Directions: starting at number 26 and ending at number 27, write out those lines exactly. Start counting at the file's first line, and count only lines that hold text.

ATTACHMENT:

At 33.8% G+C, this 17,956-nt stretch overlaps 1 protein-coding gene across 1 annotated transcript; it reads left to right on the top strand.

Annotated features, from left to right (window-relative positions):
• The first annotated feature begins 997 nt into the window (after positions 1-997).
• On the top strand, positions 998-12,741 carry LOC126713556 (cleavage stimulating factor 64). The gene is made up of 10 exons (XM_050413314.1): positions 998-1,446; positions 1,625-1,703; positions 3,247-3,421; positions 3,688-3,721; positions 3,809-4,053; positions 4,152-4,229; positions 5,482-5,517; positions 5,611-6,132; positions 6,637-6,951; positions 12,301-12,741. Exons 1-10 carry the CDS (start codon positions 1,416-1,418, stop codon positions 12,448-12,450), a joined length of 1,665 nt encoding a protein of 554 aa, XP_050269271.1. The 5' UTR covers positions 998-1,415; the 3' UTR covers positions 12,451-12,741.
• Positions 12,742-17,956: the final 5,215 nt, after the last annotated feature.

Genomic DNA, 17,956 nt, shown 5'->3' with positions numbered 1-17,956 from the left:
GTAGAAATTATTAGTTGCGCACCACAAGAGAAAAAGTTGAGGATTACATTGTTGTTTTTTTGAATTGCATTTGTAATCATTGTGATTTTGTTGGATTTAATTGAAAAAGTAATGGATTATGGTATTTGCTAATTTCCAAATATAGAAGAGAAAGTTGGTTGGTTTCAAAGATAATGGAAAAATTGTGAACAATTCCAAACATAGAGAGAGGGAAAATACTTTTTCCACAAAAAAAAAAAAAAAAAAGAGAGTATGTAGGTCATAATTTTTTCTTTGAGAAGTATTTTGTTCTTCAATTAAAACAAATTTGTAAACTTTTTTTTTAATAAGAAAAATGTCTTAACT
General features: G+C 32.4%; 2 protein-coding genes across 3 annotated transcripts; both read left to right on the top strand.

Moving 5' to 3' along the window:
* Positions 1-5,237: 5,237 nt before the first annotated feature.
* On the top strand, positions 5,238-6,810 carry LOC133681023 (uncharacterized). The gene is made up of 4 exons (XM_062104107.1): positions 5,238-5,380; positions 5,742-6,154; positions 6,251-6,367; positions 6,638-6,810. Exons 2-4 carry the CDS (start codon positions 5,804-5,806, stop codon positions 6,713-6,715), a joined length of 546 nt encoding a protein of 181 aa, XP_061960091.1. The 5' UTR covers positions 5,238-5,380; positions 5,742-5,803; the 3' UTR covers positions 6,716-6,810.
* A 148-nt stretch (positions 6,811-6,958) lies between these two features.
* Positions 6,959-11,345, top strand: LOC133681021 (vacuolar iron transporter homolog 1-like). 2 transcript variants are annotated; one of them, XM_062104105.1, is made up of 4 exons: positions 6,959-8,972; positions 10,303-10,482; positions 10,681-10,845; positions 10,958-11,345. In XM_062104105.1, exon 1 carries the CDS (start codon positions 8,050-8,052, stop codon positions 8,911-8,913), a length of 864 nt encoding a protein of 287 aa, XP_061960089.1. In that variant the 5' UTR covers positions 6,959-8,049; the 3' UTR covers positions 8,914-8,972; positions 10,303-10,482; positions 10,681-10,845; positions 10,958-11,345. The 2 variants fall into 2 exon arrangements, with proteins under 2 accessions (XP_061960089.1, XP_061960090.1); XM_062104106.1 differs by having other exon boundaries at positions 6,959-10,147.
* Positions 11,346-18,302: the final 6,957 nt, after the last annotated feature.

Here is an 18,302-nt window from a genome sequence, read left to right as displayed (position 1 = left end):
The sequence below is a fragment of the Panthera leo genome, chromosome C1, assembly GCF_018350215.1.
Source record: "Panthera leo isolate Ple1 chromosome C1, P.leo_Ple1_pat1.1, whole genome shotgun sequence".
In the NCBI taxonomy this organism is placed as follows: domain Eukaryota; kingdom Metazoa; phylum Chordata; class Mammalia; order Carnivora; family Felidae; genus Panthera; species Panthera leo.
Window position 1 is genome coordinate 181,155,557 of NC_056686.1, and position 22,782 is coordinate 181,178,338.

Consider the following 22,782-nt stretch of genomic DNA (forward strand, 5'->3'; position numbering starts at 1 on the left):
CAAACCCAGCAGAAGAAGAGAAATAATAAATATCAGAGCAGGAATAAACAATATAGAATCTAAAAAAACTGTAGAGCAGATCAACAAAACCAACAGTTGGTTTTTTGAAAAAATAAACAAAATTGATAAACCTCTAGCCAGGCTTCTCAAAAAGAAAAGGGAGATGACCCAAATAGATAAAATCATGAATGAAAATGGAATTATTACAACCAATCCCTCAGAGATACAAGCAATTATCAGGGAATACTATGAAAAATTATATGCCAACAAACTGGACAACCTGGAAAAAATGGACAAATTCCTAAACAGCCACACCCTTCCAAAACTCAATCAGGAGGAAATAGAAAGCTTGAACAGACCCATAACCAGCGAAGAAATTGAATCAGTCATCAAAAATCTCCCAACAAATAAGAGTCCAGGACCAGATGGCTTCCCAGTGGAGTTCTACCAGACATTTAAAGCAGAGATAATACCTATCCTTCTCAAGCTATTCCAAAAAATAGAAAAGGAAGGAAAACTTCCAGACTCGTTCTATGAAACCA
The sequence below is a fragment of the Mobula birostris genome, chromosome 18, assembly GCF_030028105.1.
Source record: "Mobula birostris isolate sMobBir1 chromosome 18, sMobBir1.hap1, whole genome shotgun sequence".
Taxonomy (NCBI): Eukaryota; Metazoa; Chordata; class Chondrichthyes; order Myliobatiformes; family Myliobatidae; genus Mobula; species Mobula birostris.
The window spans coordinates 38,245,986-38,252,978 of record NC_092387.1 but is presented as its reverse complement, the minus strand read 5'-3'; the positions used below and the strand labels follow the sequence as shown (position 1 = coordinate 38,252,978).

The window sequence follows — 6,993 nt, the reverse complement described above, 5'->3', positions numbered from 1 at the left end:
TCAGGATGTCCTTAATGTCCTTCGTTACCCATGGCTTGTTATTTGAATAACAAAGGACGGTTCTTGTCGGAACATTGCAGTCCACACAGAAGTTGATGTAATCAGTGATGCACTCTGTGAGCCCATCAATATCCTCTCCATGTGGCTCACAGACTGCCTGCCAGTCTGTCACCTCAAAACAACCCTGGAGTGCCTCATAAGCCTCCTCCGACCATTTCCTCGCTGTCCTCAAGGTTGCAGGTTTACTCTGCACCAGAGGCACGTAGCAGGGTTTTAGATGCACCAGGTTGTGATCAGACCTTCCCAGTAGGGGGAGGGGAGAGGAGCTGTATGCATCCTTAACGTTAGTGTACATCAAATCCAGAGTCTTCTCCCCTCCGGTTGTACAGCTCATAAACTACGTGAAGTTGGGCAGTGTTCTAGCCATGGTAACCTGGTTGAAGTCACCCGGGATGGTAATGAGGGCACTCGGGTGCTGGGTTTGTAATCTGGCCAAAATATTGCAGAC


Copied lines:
The window sequence follows — 6,993 nt, the reverse complement described above, 5'->3', positions numbered from 1 at the left end:
TCAGGATGTCCTTAATGTCCTTCGTTACCCATGGCTTGTTATTTGAATAACAAAGGACGGTTCTTGTCGGAACATTGCAGTCCACACAGAAGTTGATGTAATCAGTGATGCACTCTGTGAGCCCATCAATATCCTCTCCATGTGGCTCACAGACTGCCTGCCAGTCTGTCACCTCAAAACAACCCTGGAGTGCCTCATAAGCCTCCTCCGACCATTTCCTCGCTGTCCTCAAGGTTGCAGGTTTACTCTGCACCAGAGGCACGTAGCAGGGTTTTAGATGCACCAGGTTGTGATCAGACCTTCCCAGTAGGGGGAGGGGAGAGGAGCTGTATGCATCCTTAACGTTAGTGTACATCAAATCCAGAGTCTTCTCCCCTCCGGTTGTACAGCTCATAAACTACGTGAAGTTGGGCAGTGTTCTAGCCATGGTAACCTGGTTGAAGTCACCCGGGATGGTAATGAGGGCACTCGGGTGCTGGGTTTGTAATCTGGCCAAAATATTGCAGAC